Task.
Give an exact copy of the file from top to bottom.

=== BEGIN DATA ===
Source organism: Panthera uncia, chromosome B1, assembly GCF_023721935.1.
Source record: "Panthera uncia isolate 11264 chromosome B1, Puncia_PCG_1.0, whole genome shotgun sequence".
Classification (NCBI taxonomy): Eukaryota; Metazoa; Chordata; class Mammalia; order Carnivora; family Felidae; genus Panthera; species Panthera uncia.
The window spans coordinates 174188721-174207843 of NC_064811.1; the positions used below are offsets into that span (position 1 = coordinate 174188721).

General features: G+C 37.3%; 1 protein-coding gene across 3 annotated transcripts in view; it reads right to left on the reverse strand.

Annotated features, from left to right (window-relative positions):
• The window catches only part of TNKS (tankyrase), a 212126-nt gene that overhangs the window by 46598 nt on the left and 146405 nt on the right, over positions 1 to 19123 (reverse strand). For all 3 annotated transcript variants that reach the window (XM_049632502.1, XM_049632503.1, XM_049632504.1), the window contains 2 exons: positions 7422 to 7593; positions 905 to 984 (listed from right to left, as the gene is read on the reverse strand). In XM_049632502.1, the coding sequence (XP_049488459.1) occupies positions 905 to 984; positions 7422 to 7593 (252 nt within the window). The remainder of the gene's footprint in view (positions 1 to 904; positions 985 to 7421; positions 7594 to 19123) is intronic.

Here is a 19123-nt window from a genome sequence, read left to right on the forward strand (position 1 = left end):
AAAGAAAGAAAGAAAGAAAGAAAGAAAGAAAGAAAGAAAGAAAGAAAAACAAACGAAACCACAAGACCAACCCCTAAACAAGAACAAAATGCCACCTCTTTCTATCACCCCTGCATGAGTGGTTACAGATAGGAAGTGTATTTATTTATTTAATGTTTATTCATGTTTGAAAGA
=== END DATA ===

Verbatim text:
Source organism: Panthera uncia, chromosome B1, assembly GCF_023721935.1.
Source record: "Panthera uncia isolate 11264 chromosome B1, Puncia_PCG_1.0, whole genome shotgun sequence".
Classification (NCBI taxonomy): Eukaryota; Metazoa; Chordata; class Mammalia; order Carnivora; family Felidae; genus Panthera; species Panthera uncia.
The window spans coordinates 174188721-174207843 of NC_064811.1; the positions used below are offsets into that span (position 1 = coordinate 174188721).

General features: G+C 37.3%; 1 protein-coding gene across 3 annotated transcripts in view; it reads right to left on the reverse strand.

Annotated features, from left to right (window-relative positions):
• The window catches only part of TNKS (tankyrase), a 212126-nt gene that overhangs the window by 46598 nt on the left and 146405 nt on the right, over positions 1 to 19123 (reverse strand). For all 3 annotated transcript variants that reach the window (XM_049632502.1, XM_049632503.1, XM_049632504.1), the window contains 2 exons: positions 7422 to 7593; positions 905 to 984 (listed from right to left, as the gene is read on the reverse strand). In XM_049632502.1, the coding sequence (XP_049488459.1) occupies positions 905 to 984; positions 7422 to 7593 (252 nt within the window). The remainder of the gene's footprint in view (positions 1 to 904; positions 985 to 7421; positions 7594 to 19123) is intronic.

Here is a 19123-nt window from a genome sequence, read left to right on the forward strand (position 1 = left end):
AAAGAAAGAAAGAAAGAAAGAAAGAAAGAAAGAAAGAAAGAAAGAAAAACAAACGAAACCACAAGACCAACCCCTAAACAAGAACAAAATGCCACCTCTTTCTATCACCCCTGCATGAGTGGTTACAGATAGGAAGTGTATTTATTTATTTAATGTTTATTCATGTTTGAAAGA